The packaging design for this limited edition is pretty nicely done as we get a heavy chipboard box that holds the two Blu-ray cases wherein we get the two formats in their own cases. The front of the box works the familiar group key visual that puts Ako in her fanservice heavy outfit while the back of the box has just her in her school uniform as it’s being “torn” away into digital costume form, revealing a bit of skin. The cases themselves bring out more of the Japanese cover artwork where the main panels show these character pieces off while the back cover/reverse panels break down the episodes by number and title with the extras included so that you can have your favorite character along the front. No show related inserts are included but we do get a pack-in box spacer box that’s shrink wrapped with it that comes with a really nice and sexy mousepad of Ako as well as a sticker that has her two forms pressed against each other.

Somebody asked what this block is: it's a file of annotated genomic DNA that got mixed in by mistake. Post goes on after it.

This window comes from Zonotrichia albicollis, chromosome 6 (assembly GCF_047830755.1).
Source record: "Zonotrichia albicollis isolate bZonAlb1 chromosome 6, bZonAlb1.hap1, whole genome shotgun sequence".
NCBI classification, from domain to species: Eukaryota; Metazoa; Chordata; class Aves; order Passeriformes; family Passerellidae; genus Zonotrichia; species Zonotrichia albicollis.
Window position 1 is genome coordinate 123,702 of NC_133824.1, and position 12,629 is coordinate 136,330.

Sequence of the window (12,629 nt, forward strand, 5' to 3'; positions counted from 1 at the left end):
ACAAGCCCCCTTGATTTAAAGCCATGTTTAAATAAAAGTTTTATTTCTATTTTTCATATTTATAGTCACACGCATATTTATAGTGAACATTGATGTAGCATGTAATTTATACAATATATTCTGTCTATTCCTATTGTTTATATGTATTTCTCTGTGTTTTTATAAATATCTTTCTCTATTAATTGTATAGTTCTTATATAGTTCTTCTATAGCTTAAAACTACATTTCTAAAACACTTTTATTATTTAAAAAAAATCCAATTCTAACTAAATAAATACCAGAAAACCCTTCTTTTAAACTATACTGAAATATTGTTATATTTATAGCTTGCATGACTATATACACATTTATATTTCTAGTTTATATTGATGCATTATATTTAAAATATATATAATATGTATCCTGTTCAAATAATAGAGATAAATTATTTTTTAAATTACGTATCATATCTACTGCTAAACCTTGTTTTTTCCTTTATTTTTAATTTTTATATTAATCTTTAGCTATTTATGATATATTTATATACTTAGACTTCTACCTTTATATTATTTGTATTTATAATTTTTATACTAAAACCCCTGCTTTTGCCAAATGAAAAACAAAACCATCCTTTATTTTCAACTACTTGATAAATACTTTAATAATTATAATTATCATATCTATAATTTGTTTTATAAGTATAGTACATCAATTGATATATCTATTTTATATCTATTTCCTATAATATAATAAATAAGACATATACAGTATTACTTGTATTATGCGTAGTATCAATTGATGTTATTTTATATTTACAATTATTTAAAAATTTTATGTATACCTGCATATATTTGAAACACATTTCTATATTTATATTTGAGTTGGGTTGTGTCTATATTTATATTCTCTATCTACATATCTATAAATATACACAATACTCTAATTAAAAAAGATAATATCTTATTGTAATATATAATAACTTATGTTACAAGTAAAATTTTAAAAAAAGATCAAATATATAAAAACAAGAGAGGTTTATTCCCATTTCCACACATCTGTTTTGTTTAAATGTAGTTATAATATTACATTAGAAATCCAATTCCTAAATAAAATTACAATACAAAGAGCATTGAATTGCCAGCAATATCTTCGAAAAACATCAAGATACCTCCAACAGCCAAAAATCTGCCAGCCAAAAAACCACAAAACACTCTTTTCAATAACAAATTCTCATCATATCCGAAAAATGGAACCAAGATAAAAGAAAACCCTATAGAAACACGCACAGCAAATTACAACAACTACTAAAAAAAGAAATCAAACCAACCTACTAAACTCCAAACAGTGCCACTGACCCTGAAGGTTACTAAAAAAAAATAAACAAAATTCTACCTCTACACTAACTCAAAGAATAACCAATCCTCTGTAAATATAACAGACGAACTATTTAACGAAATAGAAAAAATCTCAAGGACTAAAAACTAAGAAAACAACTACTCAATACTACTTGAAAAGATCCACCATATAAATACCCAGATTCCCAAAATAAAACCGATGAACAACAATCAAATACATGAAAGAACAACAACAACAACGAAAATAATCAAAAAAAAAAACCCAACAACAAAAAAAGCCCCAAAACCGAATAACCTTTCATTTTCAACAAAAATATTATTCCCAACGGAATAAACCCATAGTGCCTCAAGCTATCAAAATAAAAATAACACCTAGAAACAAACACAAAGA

The menu design for this release is a fairly busy one with what it wants to do but it sets things nicely in theme. While we get the familiar large navigation solid color block along the bottom, the rest is given over to looking like a computer monitor where we have some of the desktop visible and an open window of video from the series itself. The logo is the awkward part since it’s slapped on it at an angle and with it being a block of its own because of just how awkward the title is it ends up making the whole thing a little rough to work with. The navigation itself is straightforward and easy to use both as the main menu and as a pop-up menu during playback to deal with language setup, episode selection or checking out the extras as available.
The extras for this release are pretty fun with some good things for the fans to enjoy on both sides. For English language fans, we get an audio commentary for one of the early episodes as well as a video commentary that lets the cast have fun messing around while talking about it on camera. We also get a music video from the Japanese side that works well to promote the show as well as a TV commercial collection and the original promo. The rest is rounded out with the familiar but always welcome clean opening and closing sequences.